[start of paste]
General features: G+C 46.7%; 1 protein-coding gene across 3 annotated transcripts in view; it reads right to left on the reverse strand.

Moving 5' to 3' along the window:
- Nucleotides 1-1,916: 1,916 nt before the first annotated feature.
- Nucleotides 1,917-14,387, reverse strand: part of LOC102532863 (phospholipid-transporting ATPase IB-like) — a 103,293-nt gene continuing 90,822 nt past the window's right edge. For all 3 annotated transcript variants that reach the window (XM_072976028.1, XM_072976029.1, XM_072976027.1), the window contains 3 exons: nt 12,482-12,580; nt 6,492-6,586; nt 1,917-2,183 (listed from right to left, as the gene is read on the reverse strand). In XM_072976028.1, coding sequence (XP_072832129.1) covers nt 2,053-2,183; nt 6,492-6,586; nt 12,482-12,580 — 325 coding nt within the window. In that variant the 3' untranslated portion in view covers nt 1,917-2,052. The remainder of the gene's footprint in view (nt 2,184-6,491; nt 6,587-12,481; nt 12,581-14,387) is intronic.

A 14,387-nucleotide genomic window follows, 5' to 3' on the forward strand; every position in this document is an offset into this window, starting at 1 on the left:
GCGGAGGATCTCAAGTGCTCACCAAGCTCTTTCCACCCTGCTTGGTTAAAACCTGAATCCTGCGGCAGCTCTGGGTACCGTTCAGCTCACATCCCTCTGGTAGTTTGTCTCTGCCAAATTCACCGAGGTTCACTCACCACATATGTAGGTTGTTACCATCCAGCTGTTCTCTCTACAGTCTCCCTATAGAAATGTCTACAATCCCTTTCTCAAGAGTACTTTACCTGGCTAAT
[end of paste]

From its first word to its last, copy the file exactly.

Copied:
General features: G+C 46.7%; 1 protein-coding gene across 3 annotated transcripts in view; it reads right to left on the reverse strand.

Moving 5' to 3' along the window:
- Nucleotides 1-1,916: 1,916 nt before the first annotated feature.
- Nucleotides 1,917-14,387, reverse strand: part of LOC102532863 (phospholipid-transporting ATPase IB-like) — a 103,293-nt gene continuing 90,822 nt past the window's right edge. For all 3 annotated transcript variants that reach the window (XM_072976028.1, XM_072976029.1, XM_072976027.1), the window contains 3 exons: nt 12,482-12,580; nt 6,492-6,586; nt 1,917-2,183 (listed from right to left, as the gene is read on the reverse strand). In XM_072976028.1, coding sequence (XP_072832129.1) covers nt 2,053-2,183; nt 6,492-6,586; nt 12,482-12,580 — 325 coding nt within the window. In that variant the 3' untranslated portion in view covers nt 1,917-2,052. The remainder of the gene's footprint in view (nt 2,184-6,491; nt 6,587-12,481; nt 12,581-14,387) is intronic.

A 14,387-nucleotide genomic window follows, 5' to 3' on the forward strand; every position in this document is an offset into this window, starting at 1 on the left:
GCGGAGGATCTCAAGTGCTCACCAAGCTCTTTCCACCCTGCTTGGTTAAAACCTGAATCCTGCGGCAGCTCTGGGTACCGTTCAGCTCACATCCCTCTGGTAGTTTGTCTCTGCCAAATTCACCGAGGTTCACTCACCACATATGTAGGTTGTTACCATCCAGCTGTTCTCTCTACAGTCTCCCTATAGAAATGTCTACAATCCCTTTCTCAAGAGTACTTTACCTGGCTAAT